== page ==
Wider use of unmanned aerial vehicles will create jobs and boost GDP by 2%, says report.
Using drones to transform working practices could boost Britain’s economy by £42bn by 2030, research claims.
Increased use of drones, in sectors from construction or defence to energy or logistics, will employ hundreds of thousands of people and lift GDP by almost 2%, according to a report by accountants PwC.
While pilots and police have often viewed drones as a problem, the report predicts 76,000 unmanned aerial vehicles will be in UK skies by the end of the next decade for commercial or public use, saving billions in efficiencies.
It says many existing jobs will go, with drones able to quickly map, inspect or transport in places that are difficult for people to reach. Drones are likely to replace posts from stock controllers to helicopter pilots as they allow speedier visual access of everything from giant warehouses to power lines.
Already used widely in utilities to inspect infrastructure, drones are likely to replace expensive helicopter use in land surveys, the report says, while oil rig inspections have become safer and cheaper using the devices. Remote crop spraying could extend in agriculture to drone monitoring with thermal cameras, to give more data on plant health and irrigation than is visible to the human eye.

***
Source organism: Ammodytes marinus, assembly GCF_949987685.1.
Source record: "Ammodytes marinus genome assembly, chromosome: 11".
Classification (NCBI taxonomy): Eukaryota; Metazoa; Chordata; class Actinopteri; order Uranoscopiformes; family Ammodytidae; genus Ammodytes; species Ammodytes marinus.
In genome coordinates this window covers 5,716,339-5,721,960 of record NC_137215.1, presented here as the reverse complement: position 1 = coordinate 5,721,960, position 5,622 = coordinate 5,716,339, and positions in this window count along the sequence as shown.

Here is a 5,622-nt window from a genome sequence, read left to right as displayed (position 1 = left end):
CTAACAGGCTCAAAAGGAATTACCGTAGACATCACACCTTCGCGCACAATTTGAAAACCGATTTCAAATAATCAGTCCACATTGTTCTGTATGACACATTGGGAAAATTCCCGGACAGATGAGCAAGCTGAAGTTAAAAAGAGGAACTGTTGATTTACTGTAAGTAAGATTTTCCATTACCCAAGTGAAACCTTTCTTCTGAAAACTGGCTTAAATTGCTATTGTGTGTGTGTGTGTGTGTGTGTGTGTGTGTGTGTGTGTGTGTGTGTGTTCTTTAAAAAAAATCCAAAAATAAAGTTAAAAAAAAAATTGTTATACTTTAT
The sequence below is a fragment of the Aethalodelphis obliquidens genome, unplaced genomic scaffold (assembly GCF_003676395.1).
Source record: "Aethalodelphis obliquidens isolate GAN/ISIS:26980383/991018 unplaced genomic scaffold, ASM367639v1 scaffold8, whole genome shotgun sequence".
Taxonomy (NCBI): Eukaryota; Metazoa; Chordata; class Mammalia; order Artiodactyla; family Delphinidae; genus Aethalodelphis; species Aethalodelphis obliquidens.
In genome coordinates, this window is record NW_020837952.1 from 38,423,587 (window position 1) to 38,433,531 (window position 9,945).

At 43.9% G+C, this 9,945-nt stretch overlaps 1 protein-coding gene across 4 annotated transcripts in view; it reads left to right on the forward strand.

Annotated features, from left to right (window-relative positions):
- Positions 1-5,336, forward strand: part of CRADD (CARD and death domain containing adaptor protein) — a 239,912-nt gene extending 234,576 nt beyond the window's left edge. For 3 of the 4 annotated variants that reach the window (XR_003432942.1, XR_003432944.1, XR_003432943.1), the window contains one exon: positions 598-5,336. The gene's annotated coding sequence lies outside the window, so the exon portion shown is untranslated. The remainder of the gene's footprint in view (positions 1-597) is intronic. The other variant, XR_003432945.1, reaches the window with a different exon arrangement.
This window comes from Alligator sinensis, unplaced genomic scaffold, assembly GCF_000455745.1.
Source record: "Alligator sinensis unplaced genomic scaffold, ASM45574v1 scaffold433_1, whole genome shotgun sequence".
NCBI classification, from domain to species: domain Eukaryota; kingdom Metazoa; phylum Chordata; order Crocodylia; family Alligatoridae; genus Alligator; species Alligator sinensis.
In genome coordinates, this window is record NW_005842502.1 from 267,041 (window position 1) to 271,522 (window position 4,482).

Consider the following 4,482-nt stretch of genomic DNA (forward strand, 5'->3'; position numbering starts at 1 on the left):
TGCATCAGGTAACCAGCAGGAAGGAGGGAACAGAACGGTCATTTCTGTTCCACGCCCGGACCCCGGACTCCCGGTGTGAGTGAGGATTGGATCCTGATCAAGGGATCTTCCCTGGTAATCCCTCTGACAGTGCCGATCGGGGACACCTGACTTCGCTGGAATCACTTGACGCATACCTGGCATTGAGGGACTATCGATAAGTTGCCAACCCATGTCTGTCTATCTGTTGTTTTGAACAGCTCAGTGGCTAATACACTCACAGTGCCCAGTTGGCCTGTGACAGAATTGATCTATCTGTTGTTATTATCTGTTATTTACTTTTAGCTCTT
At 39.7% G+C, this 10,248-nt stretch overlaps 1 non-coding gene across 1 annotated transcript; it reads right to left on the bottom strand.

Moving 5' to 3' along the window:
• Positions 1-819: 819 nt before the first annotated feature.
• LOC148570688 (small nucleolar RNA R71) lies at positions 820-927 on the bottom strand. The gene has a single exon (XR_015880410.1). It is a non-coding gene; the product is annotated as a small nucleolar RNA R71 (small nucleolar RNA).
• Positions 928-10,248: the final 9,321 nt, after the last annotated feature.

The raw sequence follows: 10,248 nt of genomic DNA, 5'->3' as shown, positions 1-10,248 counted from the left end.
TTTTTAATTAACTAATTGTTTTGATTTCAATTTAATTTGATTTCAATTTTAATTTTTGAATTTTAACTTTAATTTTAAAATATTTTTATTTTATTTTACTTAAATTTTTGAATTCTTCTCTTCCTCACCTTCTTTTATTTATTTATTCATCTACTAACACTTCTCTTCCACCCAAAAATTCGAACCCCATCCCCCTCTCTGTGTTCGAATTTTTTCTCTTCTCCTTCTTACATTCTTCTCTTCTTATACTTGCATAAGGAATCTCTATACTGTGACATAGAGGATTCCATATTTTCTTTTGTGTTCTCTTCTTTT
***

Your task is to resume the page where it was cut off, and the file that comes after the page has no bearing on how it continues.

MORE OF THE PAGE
PwC predicts cost savings of £16bn annually through their use and estimates that in the long run there will be 628,000 people working in the drone economy, potentially in more highly skilled jobs overall, including building and programming the devices.
Elaine Whyte, of PwC, said: “Drones have the potential to offer a powerful new perspective for businesses across a variety of industries, delivering both productivity benefits and increased value from the data they collect.
“I envisage that the advantages of drone technology will be well established within the decade – not only for business purposes but also for helping to protect our society, for example, through being used by the emergency services. There is a need for current UK drone regulation to advance to see the estimations in our report become a reality but it’s positive to see the government already taking proactive steps to address this with the draft drones bill.”